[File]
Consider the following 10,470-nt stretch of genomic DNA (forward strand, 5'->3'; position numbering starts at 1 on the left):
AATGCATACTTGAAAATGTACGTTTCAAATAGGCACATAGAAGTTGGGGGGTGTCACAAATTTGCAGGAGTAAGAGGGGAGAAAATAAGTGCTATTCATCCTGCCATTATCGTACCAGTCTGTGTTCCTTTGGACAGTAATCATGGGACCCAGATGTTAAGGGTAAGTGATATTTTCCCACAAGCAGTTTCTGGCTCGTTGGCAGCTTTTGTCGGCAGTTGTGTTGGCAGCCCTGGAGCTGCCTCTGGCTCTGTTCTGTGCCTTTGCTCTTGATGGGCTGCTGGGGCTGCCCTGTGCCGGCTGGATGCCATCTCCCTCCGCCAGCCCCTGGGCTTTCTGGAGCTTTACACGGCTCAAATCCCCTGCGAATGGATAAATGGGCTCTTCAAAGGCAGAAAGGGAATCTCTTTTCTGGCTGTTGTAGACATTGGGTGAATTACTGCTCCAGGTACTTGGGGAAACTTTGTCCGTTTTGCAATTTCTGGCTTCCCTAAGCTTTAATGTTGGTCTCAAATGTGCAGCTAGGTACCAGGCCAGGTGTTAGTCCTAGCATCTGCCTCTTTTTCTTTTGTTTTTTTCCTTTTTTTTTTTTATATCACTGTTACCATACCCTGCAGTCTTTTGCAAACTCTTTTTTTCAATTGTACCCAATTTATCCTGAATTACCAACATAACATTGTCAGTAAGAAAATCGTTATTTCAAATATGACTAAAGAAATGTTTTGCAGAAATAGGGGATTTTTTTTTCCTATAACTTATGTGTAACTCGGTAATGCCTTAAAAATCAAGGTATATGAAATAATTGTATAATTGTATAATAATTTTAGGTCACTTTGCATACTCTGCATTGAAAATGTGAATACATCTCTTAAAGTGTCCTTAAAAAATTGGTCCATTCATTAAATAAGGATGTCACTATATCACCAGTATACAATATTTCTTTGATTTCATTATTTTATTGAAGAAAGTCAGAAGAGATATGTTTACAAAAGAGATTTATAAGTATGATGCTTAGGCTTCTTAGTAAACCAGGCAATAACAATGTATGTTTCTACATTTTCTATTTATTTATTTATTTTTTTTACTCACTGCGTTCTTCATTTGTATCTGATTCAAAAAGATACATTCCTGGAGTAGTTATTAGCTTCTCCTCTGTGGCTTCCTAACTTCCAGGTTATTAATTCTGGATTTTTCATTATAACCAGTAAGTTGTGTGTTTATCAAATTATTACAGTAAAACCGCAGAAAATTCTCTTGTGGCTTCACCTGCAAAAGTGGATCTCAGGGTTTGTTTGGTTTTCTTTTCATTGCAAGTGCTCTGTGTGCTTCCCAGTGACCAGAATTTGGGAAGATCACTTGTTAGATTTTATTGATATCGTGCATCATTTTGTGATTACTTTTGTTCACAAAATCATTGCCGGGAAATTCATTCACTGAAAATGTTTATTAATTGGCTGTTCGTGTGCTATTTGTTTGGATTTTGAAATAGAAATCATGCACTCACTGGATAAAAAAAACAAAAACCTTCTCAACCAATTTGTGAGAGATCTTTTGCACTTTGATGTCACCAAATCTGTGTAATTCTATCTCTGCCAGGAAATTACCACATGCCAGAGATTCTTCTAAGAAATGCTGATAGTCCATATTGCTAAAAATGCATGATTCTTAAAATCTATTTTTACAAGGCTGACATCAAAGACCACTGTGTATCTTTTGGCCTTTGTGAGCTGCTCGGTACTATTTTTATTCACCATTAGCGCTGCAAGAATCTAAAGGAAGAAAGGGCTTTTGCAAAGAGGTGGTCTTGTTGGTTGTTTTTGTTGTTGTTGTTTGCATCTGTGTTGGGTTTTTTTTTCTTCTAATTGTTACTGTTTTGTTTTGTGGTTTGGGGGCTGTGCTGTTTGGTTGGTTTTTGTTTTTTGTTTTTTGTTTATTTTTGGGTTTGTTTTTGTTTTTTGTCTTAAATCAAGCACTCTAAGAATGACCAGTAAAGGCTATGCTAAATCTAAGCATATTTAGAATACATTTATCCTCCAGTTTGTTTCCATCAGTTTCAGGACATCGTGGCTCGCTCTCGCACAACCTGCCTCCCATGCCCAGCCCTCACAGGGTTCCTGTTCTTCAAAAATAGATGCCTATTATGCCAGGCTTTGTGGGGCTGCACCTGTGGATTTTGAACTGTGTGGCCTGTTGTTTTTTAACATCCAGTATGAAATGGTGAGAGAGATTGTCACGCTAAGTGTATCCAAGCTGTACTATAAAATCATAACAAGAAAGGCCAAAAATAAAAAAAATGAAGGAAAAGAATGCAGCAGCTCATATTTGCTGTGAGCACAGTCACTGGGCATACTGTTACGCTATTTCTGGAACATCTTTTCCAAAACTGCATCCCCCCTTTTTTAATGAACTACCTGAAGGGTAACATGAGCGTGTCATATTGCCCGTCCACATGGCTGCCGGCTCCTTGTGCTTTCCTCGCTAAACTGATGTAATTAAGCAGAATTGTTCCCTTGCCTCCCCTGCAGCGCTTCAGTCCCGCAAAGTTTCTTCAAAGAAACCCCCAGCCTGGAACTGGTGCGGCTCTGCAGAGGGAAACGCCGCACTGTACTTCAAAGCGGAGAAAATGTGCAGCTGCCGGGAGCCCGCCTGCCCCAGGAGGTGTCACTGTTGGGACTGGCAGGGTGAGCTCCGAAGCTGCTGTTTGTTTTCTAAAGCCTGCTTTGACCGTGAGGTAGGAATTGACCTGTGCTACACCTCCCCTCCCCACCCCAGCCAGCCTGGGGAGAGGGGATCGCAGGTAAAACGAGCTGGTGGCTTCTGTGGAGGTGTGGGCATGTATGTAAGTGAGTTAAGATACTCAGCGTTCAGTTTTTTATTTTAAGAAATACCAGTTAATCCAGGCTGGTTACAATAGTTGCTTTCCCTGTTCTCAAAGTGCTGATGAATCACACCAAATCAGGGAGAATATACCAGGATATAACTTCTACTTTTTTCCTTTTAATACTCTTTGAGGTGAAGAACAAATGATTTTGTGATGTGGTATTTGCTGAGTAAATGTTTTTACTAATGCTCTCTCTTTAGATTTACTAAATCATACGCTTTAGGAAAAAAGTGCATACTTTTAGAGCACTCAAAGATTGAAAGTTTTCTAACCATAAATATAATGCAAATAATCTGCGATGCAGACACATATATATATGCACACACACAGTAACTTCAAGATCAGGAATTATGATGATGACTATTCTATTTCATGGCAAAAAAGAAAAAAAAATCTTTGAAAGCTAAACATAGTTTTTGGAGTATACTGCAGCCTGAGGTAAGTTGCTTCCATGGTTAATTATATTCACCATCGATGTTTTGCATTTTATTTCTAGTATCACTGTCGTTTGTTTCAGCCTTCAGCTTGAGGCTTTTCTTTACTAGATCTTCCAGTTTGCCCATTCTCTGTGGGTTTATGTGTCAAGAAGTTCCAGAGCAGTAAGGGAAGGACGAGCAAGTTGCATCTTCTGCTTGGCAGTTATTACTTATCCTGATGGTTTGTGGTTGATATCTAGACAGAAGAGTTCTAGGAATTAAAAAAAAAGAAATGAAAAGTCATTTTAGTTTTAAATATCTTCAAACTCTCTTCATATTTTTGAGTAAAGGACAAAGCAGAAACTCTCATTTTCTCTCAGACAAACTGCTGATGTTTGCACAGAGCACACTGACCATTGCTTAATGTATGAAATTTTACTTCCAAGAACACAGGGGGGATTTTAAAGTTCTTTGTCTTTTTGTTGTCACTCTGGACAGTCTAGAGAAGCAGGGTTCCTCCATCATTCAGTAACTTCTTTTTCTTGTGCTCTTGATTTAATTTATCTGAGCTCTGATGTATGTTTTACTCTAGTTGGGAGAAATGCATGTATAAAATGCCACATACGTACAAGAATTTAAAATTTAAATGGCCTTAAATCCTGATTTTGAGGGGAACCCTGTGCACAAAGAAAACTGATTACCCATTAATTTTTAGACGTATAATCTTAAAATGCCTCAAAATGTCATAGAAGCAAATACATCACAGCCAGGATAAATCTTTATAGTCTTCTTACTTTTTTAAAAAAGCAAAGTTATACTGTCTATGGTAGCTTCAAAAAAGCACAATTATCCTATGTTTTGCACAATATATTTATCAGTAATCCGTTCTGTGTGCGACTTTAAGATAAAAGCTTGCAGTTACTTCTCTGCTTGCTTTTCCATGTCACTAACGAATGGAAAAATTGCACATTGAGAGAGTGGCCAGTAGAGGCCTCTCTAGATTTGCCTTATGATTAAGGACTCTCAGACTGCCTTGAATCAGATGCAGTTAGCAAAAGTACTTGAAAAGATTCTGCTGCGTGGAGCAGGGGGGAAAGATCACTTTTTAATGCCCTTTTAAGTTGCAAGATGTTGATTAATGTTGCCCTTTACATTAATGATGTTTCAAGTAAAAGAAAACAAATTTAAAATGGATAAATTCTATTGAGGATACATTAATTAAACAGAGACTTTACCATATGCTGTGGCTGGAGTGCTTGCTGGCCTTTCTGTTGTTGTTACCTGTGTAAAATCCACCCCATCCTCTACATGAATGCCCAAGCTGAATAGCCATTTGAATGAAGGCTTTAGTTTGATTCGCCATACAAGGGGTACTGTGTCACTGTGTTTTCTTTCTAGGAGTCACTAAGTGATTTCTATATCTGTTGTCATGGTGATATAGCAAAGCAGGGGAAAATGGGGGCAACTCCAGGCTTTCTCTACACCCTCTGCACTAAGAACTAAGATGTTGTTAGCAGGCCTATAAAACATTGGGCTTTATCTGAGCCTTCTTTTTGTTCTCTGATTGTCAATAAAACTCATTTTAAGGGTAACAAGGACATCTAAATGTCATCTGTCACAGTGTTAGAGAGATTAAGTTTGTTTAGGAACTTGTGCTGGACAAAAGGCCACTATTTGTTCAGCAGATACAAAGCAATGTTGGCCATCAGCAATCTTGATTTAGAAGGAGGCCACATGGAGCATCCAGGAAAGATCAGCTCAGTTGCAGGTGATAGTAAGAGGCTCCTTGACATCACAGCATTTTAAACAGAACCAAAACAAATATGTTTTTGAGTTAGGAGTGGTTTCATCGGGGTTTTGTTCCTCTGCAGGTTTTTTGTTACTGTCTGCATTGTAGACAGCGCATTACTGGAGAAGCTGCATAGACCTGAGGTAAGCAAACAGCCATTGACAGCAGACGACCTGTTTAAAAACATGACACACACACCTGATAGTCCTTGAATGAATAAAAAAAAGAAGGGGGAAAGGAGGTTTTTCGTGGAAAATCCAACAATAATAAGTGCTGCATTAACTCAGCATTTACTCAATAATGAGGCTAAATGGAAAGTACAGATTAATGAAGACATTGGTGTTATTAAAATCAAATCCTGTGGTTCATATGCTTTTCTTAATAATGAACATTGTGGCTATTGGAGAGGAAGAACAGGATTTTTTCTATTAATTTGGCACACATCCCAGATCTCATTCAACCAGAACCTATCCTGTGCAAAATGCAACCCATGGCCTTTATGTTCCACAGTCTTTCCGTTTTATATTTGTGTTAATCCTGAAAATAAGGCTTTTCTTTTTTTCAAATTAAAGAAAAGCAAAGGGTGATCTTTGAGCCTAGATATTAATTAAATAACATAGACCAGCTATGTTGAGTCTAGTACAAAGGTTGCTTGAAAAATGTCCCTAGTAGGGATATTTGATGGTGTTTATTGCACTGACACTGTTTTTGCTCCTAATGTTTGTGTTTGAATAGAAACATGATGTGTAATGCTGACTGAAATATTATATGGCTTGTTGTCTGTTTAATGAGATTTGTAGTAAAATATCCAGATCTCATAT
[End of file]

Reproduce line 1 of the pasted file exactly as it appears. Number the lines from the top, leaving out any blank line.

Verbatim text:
Consider the following 10,470-nt stretch of genomic DNA (forward strand, 5'->3'; position numbering starts at 1 on the left):